Most business coaches spend virtually every business coaching session, talking about how they feel and trying to motivate the client. Instead of focusing on marketing, selling, and developing new products and services, most business training programs have become quasi-psychology seminars for that lone-ranger, entrepreneurial entrepreneur to finally break through the corporate ice age and bring to light a better way of doing things. To truly help a client is a successful entrepreneur, the business coach must understand how the business person thinks, what motivates them, and how to tap into those emotions to help propel them forward.
As we work together in our coaching sessions, we need to find out precisely what the client thinks and what he or she is looking for. It’s easy for coaches to get caught up with the “here’s what you think you want,” “here’s what you want your clients to do,” “here’s what you need to do” mantra. It isn’t useful in getting past a client’s resistance to change or understanding where their real problems lie.
A good business coach needs to help clients see their goals and their real motivations, but not necessarily the things that seem obvious to us. We have to know what we’re talking about and then show them exactly how to get there.
When it comes to this, the biggest mistake we can make is to tell them what they have to do and how they have to act. While I don’t mind telling clients precisely what they have to do, it’s essential also to show them how to do it. Showing clients how to go from being unproductive to productive in a matter of months is much different from showing them how to do it in three months.
Suppose you don’t show clients how to go from one state of being unproductive to productive to another form of being constructive. In that case, the client’s mind will immediately start thinking that the coaching session is over before they even get created. That’s why it’s so important to show them, step by step, what exactly it will take for them to move from where they are to where they want to be.
One great example of this is business development. In many coaching sessions, clients may have very similar goals, but they won’t see what is required to reach those goals unless they first look at some books or online resources that show them where they are currently at.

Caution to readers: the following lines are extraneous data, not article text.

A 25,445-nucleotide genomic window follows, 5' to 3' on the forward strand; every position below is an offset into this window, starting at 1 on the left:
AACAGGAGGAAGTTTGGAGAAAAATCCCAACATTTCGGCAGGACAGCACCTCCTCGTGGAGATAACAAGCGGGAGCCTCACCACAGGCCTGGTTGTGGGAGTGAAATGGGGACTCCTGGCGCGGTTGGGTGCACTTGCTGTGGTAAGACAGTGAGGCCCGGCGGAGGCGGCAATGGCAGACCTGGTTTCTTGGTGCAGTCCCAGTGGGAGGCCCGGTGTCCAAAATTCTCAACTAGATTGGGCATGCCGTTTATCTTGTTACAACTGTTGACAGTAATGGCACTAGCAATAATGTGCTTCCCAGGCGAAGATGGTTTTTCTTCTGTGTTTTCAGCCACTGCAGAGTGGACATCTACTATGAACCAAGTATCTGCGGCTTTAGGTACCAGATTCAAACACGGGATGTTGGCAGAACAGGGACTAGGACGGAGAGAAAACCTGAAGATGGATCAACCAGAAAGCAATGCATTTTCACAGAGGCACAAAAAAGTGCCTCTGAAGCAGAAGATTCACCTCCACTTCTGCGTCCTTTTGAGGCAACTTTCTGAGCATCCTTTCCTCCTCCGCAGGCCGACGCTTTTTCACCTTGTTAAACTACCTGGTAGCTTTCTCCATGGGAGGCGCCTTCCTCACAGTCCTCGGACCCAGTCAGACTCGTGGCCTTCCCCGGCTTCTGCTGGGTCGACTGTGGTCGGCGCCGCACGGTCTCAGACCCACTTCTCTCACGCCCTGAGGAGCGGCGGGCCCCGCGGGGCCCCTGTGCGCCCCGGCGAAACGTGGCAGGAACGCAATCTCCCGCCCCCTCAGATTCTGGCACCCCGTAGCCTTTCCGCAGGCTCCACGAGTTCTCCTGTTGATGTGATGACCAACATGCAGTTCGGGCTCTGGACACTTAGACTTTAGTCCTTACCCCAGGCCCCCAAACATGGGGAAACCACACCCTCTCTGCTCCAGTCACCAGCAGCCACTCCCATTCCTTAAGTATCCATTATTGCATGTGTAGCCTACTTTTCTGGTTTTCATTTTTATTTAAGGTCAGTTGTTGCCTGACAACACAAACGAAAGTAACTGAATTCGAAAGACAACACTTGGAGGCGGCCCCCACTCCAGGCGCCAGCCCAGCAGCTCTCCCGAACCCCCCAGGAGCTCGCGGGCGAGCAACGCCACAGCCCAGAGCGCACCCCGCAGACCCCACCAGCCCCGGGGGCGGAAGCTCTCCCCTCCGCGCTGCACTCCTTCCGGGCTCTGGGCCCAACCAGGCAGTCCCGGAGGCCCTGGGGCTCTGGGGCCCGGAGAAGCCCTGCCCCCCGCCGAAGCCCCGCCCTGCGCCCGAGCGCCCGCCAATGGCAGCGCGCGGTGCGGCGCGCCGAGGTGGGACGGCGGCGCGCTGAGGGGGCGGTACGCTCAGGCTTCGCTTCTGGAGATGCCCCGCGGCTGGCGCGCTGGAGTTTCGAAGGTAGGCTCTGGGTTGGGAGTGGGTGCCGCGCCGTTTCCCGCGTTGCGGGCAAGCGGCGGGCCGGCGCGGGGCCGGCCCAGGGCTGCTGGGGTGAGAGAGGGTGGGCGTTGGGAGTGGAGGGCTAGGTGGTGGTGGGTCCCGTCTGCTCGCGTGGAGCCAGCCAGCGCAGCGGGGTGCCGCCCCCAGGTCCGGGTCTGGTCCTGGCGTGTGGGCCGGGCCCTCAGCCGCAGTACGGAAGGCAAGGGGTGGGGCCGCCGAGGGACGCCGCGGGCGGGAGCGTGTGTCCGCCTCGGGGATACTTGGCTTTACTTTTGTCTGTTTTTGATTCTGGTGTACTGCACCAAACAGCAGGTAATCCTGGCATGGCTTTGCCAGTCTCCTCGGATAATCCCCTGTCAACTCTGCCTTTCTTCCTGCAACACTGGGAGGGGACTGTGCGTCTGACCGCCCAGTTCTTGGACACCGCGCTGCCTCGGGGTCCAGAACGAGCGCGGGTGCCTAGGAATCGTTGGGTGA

If you find great books that show people step-by-step, you can often present them in audio form and then ask clients to listen to them on the phone or a conference call as you conduct your coaching. When a client wants more information, they can ask you questions during the conversation and then listen to you as you walk them through the process of getting them closer to their goals. You can then show them what they need to do to get there.
The goal of business development isn’t dull, but to be as clear and direct as possible. Business coaching isn’t about making up jargon or acronyms. It’s about showing clients how to create a mindset that’s all about the results they want rather than what everyone else thinks about what they should be.
If you make yourself sound like a professor, clients will get the idea that you’re an authority figure. It creates a great sense of urgency to do whatever you have to do to get the results they’re seeking. For example, if you have a client who has been frustrated with a particular marketing tactic, you could say something like, “you need to think about why you are not getting anywhere in this area. And start putting together a plan to solve this problem.”
Clients often get scared away from doing things because they feel as though they will be judged and criticized. When they start thinking about doing something, they often stop in their tracks and don’t do anything at all. However, if you give them the tools you have and show them what they need to do, they will be motivated to do things. And not just think.
As you can see, good business development is about the outcome and not the process. It’s also important to remember that clients are going to have varying levels of motivation. You can’t expect to change someone’s behavior without first changing the way they think.